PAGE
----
One appealing aspect of the smart grid is the concept of “self-healing” — that is, the idea that smarter sensors, data and controls will enable our energy infrastructure to automatically detect problems and adjust systems accordingly before small glitches can lead to massive power failures.
But what about when a massive failure has already occurred … for example, when a violent storm leaves behind a swath of downed trees and broken power lines? Not only is such damage unlikely to “self-heal,” but sensors alone might not be able to give utility crews a full picture of the destruction and which areas need repair first.
Maybe not. But unmanned aerial vehicles (UAVs) — better known these days as “drones” — might.
Already familiar for their use in air strikes by the US military, and increasingly being adopted for everything from conservation efforts to Occupy protest support, drones have recently been successfully tested for possible use by utilities in assessing storm damage.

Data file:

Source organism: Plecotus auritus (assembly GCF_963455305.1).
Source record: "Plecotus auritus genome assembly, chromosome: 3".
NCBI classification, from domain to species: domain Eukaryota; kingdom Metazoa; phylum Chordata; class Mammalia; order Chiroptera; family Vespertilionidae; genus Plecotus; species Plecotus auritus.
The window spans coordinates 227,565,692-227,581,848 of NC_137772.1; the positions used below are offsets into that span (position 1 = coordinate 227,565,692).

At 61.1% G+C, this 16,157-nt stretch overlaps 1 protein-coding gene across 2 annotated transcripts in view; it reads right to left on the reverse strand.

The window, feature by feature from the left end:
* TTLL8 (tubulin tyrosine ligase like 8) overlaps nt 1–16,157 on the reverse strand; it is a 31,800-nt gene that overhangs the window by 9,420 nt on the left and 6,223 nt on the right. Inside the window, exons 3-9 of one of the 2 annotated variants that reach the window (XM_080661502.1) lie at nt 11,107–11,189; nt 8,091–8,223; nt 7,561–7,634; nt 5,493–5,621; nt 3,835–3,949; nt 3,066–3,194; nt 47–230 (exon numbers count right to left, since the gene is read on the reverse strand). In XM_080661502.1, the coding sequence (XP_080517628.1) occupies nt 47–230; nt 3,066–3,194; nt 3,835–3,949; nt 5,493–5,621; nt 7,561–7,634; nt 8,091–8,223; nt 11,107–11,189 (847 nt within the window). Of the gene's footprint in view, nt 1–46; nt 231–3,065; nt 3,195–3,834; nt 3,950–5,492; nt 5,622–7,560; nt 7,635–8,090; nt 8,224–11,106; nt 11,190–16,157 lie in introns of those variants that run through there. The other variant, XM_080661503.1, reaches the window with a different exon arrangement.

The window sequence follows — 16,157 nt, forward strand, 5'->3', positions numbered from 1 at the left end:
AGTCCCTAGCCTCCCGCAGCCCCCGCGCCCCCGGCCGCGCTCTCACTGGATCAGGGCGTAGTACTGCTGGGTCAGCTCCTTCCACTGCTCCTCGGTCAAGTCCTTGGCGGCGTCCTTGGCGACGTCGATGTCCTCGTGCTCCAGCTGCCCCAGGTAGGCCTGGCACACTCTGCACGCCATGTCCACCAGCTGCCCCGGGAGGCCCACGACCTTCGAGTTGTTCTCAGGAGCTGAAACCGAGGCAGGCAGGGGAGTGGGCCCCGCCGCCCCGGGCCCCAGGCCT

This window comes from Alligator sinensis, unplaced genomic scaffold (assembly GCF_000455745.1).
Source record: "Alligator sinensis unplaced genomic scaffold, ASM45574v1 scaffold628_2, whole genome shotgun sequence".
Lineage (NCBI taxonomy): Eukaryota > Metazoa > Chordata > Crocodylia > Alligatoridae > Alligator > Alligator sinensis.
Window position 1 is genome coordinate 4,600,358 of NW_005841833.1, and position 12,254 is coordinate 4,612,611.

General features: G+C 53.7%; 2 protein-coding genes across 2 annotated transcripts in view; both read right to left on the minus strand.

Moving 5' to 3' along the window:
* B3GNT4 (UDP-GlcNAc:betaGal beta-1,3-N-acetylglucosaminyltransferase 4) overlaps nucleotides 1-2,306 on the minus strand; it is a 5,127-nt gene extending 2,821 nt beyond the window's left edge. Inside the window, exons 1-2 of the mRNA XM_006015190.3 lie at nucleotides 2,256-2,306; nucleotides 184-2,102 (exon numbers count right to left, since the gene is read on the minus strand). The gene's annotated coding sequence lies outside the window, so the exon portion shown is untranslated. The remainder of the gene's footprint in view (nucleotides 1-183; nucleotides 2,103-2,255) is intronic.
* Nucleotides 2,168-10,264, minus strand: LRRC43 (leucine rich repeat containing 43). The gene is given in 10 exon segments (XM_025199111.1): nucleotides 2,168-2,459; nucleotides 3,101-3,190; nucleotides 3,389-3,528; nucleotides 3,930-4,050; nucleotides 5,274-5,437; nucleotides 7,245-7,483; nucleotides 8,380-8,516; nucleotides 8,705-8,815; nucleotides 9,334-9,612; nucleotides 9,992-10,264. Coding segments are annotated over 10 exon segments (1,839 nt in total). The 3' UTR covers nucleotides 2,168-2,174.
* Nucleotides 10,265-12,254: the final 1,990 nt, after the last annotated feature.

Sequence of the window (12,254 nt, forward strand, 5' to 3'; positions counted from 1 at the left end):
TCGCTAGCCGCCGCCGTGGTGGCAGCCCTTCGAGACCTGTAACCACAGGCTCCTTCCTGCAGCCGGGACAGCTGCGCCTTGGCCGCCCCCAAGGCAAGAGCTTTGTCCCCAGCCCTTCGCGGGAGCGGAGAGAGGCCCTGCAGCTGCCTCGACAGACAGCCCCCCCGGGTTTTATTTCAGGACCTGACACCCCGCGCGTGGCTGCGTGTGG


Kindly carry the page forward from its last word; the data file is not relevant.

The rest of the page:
Working at the New Mexico State University Flight Test Center, the Electric Power Research Institute (EPRI) recently tried out a variety of drone technologies equipped with high-resolution video cameras and flying at altitudes of 5,000 to 7,000 feet.
“Our research clearly shows that drones may provide utilities a tool that could reduce outage restoration time,” said Matthew Olearczyk, senior program manager for distribution research at EPRI. “Using live streaming video information, utility system operators would be able to dramatically improve damage assessment.”
For all the smart technologies being added by many utility operators, “dumb” obstacles like icy conditions or downed trees blocking roads can still make it hard for repair crews to reach areas that need to be assessed for power line damage. By using drones, utilities could pinpoint trouble spots more quickly, identify repair priorities more easily and provide more up-to-date information to customers.
The oil-and-gas industry, forestry sector and other industries are also exploring the possibility of using drones in their operations. And, with the recent approval in Congress of the Federal Aviation Administration (FAA) Reauthorization Act, more unmanned aerial vehicles are likely to be seen buzzing across US skies sometime soon: the bill calls for the FAA to fast-track the “integration of civil unmanned aircraft systems into the national airspace system.”